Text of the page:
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A small business blog featuring tips to help entrepreneurs succeed in the small business world. Topics include family business, human resources, marketing, money, networking, operations, ownership, startup, taxes and technology.
A Bad Customer Service Experience

While out to dinner this weekend, my husband, some friends and I had a bad customer service experience. I thought I would share it with the blog community as a means to help learn what your staff should not do when a customer/client is dissatisfied.

We went to dinner at a small, locally owned Italian restaurant that we had heard many good things about, but none of us had yet been to. The service was off to a rocky start as the waitress took quite awhile to get to us. But we tried to give her the benefit of the doubt.

While waiting for our salads, our friends’ seven month old son needed his diaper changed. Dad took him to the men’s restroom to change him. Upon his rather lengthy return he said that it took him so long because there was no where in the men’s restroom to change a baby. No table and not enough counter space. Strike number one.

The salads arrived and they were disappointing, to say the least. Not the “house salad” with the homemade Italian dressing as expected, that’s for sure. But we trudged on. By the time we finished the salads we all had empty drinks. The hostess came by to give us refills, while our waitress walked right past our table, without even acknowledging the need to check on us.

The entrees arrived. I had ordered a seafood ravioli, my husband a veal parmigiana (which was my second choice so we intended to share). When eating Italian food I am very picky because my grandfather is full-blooded Italian, so I know the basic standards for quality that authentic Italian food should meet. Unfortunately, the entrees we were served did not meet those standards, and certainly were not worth the prices were we paying for them. Strike two.

When the waitress came with our bill, and we saw the total, I mentioned to her that I was actually quite disappointed with my meal and did not feel it was worth the price we would be paying. I asked her to speak to the manager and see if anything could be done. I honestly wasn’t looking for my entire entree to be comped, but maybe some sort of gesture that said “we’re sorry you were disappointed, how can we make it up to you?” That is not what we received.

The waitress returned and said the manager could do nothing to help me because I ate 2/3 of my meal. When I asked if she would get the manager so that I could speak to him about it (and explain that my husband tried a bit of my ravioli to see if he liked it, and that would be why, what he claimed as 2/3, was eaten), she refused, saying the he was incredibly busy and did not have time to talk to me, insisting there was nothing more she could do. Strike three for the waitresses unhelpful response.

As we left, I stopped and asked the hostess if she would get the manager for me, because our waitress would not do so. She did. Now one would expect the manager, when providing good customer service, to immediately say “How can I help you?” or something to that effect. However, this manager took one look and me and said “I am too busy to talk to you.” Whoa, whoa, whoa! How is it that he can manage a restaurant but not be available to the customer when there is a problem or a complaint (and I asked him that)? That is not good management or good customer service by any means.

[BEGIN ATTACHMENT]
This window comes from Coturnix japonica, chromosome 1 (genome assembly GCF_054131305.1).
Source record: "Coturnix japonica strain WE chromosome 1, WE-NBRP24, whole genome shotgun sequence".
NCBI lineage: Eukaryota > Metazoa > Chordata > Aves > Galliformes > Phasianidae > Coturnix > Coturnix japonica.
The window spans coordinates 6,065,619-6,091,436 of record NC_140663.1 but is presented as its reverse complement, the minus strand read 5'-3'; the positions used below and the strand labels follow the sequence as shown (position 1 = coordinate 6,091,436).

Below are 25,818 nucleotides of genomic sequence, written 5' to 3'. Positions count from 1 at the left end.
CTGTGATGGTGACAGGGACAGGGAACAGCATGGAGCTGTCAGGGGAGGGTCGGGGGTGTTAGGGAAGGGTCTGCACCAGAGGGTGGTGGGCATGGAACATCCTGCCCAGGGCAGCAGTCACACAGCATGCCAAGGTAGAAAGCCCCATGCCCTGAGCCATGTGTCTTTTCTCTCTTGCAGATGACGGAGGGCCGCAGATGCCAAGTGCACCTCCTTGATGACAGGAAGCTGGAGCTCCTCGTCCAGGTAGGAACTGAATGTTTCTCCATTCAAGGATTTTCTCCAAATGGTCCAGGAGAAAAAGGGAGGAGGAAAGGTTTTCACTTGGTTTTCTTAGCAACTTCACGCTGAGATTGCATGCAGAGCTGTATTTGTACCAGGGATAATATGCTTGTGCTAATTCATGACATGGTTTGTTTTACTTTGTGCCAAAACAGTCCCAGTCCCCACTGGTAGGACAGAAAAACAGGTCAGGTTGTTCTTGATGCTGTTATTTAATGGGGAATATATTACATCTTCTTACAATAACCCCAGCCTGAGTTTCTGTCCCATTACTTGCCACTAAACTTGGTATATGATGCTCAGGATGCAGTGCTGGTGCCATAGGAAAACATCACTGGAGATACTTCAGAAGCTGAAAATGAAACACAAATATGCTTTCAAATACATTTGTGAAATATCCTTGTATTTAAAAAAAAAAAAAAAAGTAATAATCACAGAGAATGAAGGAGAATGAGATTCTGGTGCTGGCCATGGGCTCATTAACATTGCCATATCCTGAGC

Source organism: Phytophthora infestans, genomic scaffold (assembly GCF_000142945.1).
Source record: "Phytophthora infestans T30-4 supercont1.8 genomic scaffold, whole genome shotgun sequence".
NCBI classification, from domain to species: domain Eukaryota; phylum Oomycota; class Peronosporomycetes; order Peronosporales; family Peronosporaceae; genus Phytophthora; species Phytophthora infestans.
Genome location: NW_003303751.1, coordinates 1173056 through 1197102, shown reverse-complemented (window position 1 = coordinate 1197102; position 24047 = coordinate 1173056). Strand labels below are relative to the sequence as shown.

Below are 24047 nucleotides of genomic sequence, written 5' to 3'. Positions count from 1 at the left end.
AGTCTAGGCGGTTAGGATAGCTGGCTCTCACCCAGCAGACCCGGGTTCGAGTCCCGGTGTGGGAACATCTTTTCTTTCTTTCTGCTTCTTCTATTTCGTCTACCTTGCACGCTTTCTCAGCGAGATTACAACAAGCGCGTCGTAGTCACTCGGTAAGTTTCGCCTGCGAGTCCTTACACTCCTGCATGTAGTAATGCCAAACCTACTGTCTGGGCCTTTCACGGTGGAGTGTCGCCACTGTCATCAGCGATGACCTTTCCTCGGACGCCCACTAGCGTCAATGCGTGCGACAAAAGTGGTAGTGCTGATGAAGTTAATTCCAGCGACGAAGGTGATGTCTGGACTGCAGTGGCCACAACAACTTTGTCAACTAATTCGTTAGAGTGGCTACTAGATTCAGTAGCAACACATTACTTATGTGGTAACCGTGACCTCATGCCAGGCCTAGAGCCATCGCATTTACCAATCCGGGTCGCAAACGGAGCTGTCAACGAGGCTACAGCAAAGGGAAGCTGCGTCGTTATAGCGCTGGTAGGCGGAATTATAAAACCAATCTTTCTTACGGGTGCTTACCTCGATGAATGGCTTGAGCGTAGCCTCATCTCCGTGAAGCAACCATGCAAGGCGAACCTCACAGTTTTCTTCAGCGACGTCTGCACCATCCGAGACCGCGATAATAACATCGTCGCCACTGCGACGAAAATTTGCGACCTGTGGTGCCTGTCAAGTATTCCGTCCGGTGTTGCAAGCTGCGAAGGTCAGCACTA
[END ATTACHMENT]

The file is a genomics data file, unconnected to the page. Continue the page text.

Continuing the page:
His response was that I ate 2/3 of my meal so there was absolutely nothing he could do for me. And, if I wanted to speak to someone about it, the owner would be in Tuesday. Okay, here’s the thing, I was a waitress all through high school and college. I worked in food service for years and I know what is expected for good customer service, especially from a manager. Placing blame and blowing me off was not it.

First, you need to be available for the customer. At least give them an opportunity to explain the problem. Though there may be nothing you can do for them (which is highly doubtful in the first place), you can at least hear them out so that, in the future, you can try to avoid the problem. Don’t blow them off as this manager did to me. I have never known any manager at any place I’ve worked (or eaten) to not immediately run to a customer’s table when there is a complaint. Because the last thing you want is for the customer to leave unhappy or, in our case, to never come back again.

Second, never point your finger at the customer. Again, give them an opportunity to explain. Had I been given that opportunity, the manager would have discovered that my husband tried my meal to see if we might want to trade, since I was not pleased. And, that I wouldn’t trade with him because his meal was worse. But I did not scarf down over half my own meal. In fact, I had very little of anything to eat at all. More or less, the manager was accusing me of falsifying my complaint to get something for free. Pointing the blame on the customer and making accusations, as this waitress and manager did, only makes the customer more upset and, frankly, insulted.

Yes, I’m taking this opportunity to vent a bit, but I know there are some good lessons in this situation that others can learn from. The old adage, that many of us can’t stand (especially those who work in food service) “the customer is always right,” well, there is a reason for that saying. The customer, in fact, is not always right, but good customer service is treating her as though she is. Making the customer feel appreciated, even when they are not pleased, is the goal. And that was not accomplished in our experience. What a shame.


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By Michelle Cramer
Saturday, February 22nd, 2014 @ 12:01 AM CDT

Customer Service |